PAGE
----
• @sempaiscuba Thanks for the comment, I can't believe I forgot something so essential. – Hmm Aug 7 '20 at 20:22
  • You are looking for the Papyrus of Nebseni. I don't have time to make a translation, but I do have access to images of the original papyrus in the collection of the British Museum, and the text has been recently (2004) published in English in the BM Catalogue of the Books of the Dead series – sempaiscuba Aug 7 '20 at 21:48
  • To my untrained eye, this looks like layout of sacrifice offering on the altar of some god ;) I.e leg(s) of the sacrificed animal tied to the neck, buttocks over the head, head pointing westwards . – rs.29 Jan 25 at 8:29
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Chapter 64 is an old one and only in Late Period texts, authored by the priests, monsters with legs stuck on the neck and buttocks on the head can be found. The text in question has been copied many times and mistakes are expected. If, however, we have some respect for ancient texts, we have to try to discover what was in the mind of the original author. The ancient Egyptians, as youngsters, were assessed by a tribunal and then had an identity document, the wpt document, issued which was serving as an identification document. The identity of a person depended on his appearance, on the one side, and on the decision of the assessors one the other. That is exactly what the text informs. enter image description here

The verb Ts means so much “to join” as “to form”

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The term nHbt means “neck”: enter image description here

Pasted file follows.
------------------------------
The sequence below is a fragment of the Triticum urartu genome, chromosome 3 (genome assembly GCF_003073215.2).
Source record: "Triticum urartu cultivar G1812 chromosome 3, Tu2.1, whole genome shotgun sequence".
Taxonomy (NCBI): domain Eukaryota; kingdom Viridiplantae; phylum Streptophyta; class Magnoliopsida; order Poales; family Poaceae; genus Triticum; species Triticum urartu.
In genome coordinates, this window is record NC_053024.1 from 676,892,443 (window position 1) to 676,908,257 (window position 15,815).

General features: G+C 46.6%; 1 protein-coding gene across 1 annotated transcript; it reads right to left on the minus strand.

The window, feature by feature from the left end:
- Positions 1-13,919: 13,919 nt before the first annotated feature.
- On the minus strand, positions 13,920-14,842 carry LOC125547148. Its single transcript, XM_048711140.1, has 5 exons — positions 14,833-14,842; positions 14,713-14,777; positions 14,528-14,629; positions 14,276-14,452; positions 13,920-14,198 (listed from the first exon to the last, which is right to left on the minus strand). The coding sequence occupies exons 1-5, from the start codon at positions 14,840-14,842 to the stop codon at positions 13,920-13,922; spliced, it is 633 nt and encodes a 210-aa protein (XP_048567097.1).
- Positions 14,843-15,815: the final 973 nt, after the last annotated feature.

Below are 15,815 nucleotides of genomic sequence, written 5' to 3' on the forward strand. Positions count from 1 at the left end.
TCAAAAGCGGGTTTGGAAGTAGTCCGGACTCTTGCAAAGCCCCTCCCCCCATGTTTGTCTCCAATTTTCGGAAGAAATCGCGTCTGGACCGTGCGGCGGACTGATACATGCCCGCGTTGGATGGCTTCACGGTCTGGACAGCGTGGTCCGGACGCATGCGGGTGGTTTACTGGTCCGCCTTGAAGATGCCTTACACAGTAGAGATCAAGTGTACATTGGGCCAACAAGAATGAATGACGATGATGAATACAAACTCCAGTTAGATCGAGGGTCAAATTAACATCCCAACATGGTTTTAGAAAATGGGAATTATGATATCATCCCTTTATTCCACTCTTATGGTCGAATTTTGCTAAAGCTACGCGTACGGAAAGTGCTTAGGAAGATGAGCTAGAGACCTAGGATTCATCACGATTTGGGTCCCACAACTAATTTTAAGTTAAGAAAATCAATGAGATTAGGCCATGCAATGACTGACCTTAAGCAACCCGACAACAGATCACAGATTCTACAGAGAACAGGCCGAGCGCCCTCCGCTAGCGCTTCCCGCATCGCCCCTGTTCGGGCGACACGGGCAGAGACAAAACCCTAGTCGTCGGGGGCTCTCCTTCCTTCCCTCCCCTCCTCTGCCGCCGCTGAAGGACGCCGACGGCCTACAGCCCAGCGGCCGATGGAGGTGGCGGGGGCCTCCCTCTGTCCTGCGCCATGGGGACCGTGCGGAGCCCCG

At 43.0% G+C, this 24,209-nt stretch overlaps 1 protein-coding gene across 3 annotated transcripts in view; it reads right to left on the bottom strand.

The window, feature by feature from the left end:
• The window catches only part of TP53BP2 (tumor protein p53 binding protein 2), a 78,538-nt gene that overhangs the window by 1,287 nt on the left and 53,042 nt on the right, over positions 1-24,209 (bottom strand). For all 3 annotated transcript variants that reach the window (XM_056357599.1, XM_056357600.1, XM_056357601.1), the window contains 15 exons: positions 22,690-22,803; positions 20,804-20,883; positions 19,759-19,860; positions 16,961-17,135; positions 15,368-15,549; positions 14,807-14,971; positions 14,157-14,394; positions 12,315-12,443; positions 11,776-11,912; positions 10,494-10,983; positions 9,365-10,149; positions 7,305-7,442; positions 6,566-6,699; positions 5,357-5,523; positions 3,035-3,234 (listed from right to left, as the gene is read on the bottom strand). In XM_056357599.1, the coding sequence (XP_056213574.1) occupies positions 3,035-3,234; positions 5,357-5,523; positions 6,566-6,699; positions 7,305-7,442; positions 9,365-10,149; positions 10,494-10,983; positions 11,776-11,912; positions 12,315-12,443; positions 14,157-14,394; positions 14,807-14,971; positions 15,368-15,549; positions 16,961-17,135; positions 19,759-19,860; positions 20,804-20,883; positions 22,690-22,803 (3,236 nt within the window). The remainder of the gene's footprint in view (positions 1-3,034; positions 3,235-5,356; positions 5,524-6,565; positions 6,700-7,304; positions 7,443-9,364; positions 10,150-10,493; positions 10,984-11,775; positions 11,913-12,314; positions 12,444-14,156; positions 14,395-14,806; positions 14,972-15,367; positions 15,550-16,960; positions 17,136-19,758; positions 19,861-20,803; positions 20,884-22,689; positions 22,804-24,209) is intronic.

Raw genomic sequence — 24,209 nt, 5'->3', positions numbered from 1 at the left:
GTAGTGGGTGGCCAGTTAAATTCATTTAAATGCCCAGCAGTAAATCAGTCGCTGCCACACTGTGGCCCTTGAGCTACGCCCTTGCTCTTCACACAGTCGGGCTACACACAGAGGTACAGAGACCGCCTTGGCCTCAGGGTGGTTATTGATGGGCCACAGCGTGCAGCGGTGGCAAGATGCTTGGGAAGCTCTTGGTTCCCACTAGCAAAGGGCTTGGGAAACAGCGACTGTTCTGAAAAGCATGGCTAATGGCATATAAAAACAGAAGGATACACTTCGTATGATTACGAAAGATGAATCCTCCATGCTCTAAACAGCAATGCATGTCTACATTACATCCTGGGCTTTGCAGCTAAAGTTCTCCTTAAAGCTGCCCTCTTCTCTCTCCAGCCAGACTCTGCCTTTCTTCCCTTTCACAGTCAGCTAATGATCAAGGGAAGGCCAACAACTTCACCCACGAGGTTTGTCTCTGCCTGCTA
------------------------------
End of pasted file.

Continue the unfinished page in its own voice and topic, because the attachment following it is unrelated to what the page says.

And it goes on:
But the verb nHb means “combine attributes”: enter image description here

Especially when genetic material was combined, there was a god to whom this combining was attributed, the god Nehebkau.

And finally, DADAt, means so much “head” as “tribunal”, but when reference is made to the DADAT of the West, then it is certain that the tribunal of the assessors is meant.


Note on sources: The Dictionary entries come from Faulkner’s dictionary. The text is from the papyrus of Nebseni. The translation is mine.

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    Please add sources for the above. – Lars Bosteen Jan 24 at 23:18
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    The Dictionary entries come from Faulkner’s dictionary. The text is from the papyrus of Nebseni. The translation is mine. – Dimitrios Trimijopulos Jan 25 at 5:18
  • I've edited that in for you. Feel free to modify if you need / want to. – Lars Bosteen Jan 25 at 5:58
  • Remember that in the Nile Valley all that lies to the West is the "death" of the Sahara, 3000 miles wide. There is always a very strong association between "the West" and "Death" in Egyptian culture. One must bear in mind the possibility that here "the West" is a metaphor for "Death". The surmise possibility that Egyptian culture originated during a mass migration eastward out of a drying Sahara might further associate "West" with "Death" - as that is what those migrants fled. – Pieter Geerkens Jan 25 at 6:03
  • According to the texts, the West is Neter-khert, the Land of the gods. The West is the Land of Light while the East is the Land of Darkness. The title of the Book of the Dead is /r n prt m Hrw/ meaning: “The words to be said in order to proceed towards the Light (the day)”. A variant of this title reads: “The words to be said in order to proceed towards the West”. I suggest that you believe the texts instead of the Egyptologists. – Dimitrios Trimijopulos Jan 25 at 6:15